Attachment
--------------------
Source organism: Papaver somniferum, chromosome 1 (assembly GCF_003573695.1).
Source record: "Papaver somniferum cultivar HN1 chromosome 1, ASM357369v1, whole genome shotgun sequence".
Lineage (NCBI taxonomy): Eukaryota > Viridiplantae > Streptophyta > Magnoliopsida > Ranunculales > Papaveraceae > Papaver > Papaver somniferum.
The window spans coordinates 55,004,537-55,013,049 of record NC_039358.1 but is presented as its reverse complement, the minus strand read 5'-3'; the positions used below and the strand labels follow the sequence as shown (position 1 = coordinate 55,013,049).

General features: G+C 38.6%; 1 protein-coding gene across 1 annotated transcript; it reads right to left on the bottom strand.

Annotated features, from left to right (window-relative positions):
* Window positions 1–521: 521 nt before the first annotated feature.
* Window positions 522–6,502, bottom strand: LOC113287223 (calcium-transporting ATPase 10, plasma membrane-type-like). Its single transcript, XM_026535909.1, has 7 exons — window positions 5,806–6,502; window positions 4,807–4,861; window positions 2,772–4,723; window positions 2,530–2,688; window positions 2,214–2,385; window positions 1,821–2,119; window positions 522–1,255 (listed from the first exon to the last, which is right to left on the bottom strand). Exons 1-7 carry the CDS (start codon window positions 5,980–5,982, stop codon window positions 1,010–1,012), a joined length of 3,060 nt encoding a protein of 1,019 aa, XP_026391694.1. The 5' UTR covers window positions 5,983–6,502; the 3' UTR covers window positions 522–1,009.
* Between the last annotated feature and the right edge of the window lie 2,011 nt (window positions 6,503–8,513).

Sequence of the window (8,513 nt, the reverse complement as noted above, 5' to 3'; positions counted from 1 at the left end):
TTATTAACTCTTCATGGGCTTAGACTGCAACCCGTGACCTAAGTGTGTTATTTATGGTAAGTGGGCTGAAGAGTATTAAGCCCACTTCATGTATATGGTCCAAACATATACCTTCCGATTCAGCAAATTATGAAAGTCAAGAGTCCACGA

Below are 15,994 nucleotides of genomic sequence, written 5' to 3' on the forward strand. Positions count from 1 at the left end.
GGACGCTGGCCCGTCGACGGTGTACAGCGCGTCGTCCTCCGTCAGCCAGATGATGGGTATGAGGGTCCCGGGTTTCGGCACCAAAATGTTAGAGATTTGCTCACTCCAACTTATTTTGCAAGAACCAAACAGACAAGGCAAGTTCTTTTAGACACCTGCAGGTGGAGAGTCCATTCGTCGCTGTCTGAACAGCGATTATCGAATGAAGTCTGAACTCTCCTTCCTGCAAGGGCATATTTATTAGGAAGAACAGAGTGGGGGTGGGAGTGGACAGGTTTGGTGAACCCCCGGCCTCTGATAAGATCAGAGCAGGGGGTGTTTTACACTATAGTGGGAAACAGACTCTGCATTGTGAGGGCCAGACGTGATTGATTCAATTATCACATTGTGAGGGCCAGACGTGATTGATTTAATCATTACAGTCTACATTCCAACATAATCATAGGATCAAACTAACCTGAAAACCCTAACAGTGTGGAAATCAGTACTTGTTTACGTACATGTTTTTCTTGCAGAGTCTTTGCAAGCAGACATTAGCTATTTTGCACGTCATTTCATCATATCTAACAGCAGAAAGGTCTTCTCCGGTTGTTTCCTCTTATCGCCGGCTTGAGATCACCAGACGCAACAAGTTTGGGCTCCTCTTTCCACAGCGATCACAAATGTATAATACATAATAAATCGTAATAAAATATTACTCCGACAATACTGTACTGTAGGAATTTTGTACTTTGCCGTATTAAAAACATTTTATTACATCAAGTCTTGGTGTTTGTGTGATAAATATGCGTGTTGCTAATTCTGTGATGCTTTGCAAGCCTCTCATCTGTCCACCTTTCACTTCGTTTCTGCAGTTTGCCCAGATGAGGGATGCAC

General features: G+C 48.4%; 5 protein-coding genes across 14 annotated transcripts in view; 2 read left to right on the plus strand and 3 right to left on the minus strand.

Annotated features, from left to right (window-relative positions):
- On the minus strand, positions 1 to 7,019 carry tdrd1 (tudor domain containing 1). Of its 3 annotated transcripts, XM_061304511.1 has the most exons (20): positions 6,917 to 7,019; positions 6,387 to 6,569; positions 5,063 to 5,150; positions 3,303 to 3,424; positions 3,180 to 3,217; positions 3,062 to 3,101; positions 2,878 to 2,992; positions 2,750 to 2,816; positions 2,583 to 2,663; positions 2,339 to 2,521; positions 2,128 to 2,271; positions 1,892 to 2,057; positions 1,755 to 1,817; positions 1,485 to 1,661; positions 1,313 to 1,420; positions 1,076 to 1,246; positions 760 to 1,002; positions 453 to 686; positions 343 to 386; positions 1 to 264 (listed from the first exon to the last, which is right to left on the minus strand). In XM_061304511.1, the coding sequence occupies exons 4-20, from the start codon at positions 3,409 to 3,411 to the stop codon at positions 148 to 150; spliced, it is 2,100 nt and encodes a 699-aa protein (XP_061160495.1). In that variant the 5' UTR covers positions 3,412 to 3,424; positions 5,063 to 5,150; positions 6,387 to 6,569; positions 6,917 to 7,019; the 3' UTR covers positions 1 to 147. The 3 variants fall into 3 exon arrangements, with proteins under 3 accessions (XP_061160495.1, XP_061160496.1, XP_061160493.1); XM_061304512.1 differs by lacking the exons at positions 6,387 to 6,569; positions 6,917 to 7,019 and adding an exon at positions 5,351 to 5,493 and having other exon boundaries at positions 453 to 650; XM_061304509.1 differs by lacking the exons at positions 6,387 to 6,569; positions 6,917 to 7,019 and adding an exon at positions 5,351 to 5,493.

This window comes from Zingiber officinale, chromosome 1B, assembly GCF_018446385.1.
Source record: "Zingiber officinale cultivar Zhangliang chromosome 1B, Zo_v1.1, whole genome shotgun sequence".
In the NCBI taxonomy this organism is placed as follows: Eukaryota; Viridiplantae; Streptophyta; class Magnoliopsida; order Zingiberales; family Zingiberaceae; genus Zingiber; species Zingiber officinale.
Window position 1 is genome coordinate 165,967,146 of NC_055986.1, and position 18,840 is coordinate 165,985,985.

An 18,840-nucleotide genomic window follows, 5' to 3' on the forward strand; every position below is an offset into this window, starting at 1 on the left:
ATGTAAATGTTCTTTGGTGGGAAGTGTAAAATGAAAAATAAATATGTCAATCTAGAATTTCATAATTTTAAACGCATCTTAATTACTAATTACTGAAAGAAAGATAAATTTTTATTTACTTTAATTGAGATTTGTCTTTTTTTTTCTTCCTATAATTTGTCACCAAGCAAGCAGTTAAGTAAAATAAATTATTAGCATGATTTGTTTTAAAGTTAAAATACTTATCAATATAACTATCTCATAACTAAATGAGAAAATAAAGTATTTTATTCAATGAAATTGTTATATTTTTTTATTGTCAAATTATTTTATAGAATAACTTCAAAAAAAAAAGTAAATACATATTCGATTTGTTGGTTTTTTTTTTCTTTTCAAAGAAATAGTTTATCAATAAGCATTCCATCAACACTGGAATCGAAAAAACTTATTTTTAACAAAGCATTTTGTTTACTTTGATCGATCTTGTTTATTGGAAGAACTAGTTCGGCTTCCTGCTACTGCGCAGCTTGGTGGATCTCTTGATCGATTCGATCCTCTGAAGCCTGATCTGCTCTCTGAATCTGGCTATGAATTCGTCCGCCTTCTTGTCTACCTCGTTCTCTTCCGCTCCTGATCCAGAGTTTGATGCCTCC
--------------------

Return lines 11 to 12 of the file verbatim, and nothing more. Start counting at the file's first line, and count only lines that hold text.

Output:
TTATTAACTCTTCATGGGCTTAGACTGCAACCCGTGACCTAAGTGTGTTATTTATGGTAAGTGGGCTGAAGAGTATTAAGCCCACTTCATGTATATGGTCCAAACATATACCTTCCGATTCAGCAAATTATGAAAGTCAAGAGTCCACGA

Below are 15,994 nucleotides of genomic sequence, written 5' to 3' on the forward strand. Positions count from 1 at the left end.